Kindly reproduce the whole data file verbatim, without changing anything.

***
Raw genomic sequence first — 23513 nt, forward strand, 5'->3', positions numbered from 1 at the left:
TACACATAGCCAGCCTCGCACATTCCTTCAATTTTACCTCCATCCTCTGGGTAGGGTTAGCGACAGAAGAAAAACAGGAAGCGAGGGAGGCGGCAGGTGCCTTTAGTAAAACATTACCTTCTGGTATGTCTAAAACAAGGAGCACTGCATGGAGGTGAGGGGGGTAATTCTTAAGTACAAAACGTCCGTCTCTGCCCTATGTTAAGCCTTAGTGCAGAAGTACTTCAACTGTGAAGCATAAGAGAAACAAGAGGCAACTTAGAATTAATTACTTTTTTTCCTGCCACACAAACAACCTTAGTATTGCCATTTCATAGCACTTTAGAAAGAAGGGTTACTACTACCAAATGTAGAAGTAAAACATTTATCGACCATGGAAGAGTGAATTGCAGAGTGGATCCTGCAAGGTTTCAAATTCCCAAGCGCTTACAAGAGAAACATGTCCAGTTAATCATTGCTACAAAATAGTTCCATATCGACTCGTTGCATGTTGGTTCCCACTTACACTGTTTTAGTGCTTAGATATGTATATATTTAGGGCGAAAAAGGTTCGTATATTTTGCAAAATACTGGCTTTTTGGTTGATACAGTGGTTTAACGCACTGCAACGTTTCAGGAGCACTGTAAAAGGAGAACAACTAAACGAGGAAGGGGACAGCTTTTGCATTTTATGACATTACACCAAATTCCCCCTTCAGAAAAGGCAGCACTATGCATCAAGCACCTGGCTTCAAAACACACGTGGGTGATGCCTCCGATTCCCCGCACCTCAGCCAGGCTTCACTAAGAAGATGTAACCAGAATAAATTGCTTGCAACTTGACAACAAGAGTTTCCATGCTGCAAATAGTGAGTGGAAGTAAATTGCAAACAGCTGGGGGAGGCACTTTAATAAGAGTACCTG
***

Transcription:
Raw genomic sequence first — 23513 nt, forward strand, 5'->3', positions numbered from 1 at the left:
TACACATAGCCAGCCTCGCACATTCCTTCAATTTTACCTCCATCCTCTGGGTAGGGTTAGCGACAGAAGAAAAACAGGAAGCGAGGGAGGCGGCAGGTGCCTTTAGTAAAACATTACCTTCTGGTATGTCTAAAACAAGGAGCACTGCATGGAGGTGAGGGGGGTAATTCTTAAGTACAAAACGTCCGTCTCTGCCCTATGTTAAGCCTTAGTGCAGAAGTACTTCAACTGTGAAGCATAAGAGAAACAAGAGGCAACTTAGAATTAATTACTTTTTTTCCTGCCACACAAACAACCTTAGTATTGCCATTTCATAGCACTTTAGAAAGAAGGGTTACTACTACCAAATGTAGAAGTAAAACATTTATCGACCATGGAAGAGTGAATTGCAGAGTGGATCCTGCAAGGTTTCAAATTCCCAAGCGCTTACAAGAGAAACATGTCCAGTTAATCATTGCTACAAAATAGTTCCATATCGACTCGTTGCATGTTGGTTCCCACTTACACTGTTTTAGTGCTTAGATATGTATATATTTAGGGCGAAAAAGGTTCGTATATTTTGCAAAATACTGGCTTTTTGGTTGATACAGTGGTTTAACGCACTGCAACGTTTCAGGAGCACTGTAAAAGGAGAACAACTAAACGAGGAAGGGGACAGCTTTTGCATTTTATGACATTACACCAAATTCCCCCTTCAGAAAAGGCAGCACTATGCATCAAGCACCTGGCTTCAAAACACACGTGGGTGATGCCTCCGATTCCCCGCACCTCAGCCAGGCTTCACTAAGAAGATGTAACCAGAATAAATTGCTTGCAACTTGACAACAAGAGTTTCCATGCTGCAAATAGTGAGTGGAAGTAAATTGCAAACAGCTGGGGGAGGCACTTTAATAAGAGTACCTG